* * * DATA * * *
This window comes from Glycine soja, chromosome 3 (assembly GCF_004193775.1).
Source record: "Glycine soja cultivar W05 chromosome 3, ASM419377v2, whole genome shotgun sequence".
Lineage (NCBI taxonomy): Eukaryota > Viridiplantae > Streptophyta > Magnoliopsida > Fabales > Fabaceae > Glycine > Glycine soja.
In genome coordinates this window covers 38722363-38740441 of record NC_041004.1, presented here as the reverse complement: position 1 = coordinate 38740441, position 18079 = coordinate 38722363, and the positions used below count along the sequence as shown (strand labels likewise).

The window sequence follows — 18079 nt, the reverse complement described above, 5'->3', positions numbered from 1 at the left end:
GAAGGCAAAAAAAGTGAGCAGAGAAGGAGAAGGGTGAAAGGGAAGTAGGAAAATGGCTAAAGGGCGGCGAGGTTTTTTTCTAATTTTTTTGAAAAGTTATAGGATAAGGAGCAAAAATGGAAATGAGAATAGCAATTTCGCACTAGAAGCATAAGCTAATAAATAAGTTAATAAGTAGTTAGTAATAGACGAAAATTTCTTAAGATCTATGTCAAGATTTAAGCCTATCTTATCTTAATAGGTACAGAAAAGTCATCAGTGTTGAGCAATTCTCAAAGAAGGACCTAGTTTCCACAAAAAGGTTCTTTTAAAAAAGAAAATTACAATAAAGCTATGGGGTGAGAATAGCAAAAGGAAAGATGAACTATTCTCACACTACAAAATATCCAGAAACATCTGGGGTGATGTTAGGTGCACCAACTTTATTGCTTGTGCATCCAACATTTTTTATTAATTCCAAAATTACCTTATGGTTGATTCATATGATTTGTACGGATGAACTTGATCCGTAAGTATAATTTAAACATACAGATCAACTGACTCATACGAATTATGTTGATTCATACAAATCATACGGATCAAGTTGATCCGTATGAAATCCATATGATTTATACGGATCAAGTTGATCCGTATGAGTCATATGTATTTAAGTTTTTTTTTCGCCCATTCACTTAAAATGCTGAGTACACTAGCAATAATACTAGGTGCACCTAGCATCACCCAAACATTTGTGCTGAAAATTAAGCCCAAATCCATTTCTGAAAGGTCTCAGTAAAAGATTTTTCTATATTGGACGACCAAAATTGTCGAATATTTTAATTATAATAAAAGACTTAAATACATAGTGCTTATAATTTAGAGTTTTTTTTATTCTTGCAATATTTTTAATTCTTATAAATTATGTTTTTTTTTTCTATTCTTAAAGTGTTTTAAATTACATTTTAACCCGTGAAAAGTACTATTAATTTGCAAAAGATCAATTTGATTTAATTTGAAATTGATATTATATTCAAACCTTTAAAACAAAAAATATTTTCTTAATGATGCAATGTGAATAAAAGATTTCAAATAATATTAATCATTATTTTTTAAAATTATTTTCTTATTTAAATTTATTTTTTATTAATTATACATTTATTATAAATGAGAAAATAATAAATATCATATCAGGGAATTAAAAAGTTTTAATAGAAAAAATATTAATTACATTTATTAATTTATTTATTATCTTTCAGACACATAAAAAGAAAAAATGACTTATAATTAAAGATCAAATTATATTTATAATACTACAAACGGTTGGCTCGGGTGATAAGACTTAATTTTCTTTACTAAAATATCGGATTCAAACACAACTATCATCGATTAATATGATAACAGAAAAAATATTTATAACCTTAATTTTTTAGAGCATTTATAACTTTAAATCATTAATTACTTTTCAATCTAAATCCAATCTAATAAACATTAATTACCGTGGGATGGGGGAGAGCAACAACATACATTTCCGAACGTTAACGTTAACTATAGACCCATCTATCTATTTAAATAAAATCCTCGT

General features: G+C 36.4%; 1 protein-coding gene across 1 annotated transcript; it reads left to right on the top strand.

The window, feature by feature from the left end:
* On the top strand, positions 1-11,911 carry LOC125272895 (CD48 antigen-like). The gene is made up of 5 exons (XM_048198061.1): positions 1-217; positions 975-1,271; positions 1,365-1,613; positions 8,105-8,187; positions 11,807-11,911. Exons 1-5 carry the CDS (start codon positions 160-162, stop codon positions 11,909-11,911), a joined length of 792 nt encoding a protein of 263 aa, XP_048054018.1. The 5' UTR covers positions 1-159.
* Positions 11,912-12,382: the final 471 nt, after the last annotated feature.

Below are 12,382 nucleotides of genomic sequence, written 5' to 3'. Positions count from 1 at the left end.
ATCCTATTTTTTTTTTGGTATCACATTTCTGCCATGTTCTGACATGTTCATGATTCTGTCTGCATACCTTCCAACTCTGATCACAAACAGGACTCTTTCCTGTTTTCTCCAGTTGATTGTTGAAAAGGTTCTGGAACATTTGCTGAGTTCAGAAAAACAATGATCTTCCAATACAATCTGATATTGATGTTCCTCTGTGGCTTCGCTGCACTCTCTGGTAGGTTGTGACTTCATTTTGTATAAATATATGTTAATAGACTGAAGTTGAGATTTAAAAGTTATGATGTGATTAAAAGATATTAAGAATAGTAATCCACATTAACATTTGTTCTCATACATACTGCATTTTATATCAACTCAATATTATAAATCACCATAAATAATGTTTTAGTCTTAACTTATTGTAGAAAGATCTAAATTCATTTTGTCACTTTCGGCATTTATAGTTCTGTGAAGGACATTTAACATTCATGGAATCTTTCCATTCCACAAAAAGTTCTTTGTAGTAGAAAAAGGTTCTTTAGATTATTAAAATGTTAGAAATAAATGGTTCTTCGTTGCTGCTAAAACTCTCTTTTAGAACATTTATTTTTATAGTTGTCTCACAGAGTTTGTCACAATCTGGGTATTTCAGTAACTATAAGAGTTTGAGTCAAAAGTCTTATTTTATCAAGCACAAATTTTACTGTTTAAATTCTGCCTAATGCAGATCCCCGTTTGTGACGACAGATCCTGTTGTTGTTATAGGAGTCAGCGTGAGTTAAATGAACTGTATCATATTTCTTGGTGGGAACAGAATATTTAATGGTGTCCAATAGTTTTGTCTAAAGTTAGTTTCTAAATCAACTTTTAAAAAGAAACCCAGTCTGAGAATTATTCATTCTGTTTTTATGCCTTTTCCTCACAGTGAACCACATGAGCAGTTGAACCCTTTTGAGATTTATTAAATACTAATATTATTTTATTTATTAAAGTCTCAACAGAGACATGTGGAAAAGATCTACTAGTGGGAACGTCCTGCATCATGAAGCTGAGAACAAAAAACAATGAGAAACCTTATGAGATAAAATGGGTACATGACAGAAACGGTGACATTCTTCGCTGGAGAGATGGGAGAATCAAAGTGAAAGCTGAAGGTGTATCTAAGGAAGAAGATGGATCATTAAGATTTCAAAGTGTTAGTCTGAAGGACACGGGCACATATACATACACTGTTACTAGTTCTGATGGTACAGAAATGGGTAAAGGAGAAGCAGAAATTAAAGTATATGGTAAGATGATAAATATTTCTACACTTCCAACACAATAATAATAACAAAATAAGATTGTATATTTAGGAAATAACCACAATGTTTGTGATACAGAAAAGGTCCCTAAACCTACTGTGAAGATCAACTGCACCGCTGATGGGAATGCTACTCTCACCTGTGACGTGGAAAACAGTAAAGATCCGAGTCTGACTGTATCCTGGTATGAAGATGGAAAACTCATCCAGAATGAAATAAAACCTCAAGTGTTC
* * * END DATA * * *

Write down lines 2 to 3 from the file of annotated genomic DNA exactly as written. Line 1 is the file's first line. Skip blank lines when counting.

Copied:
Source record: "Glycine soja cultivar W05 chromosome 3, ASM419377v2, whole genome shotgun sequence".
Lineage (NCBI taxonomy): Eukaryota > Viridiplantae > Streptophyta > Magnoliopsida > Fabales > Fabaceae > Glycine > Glycine soja.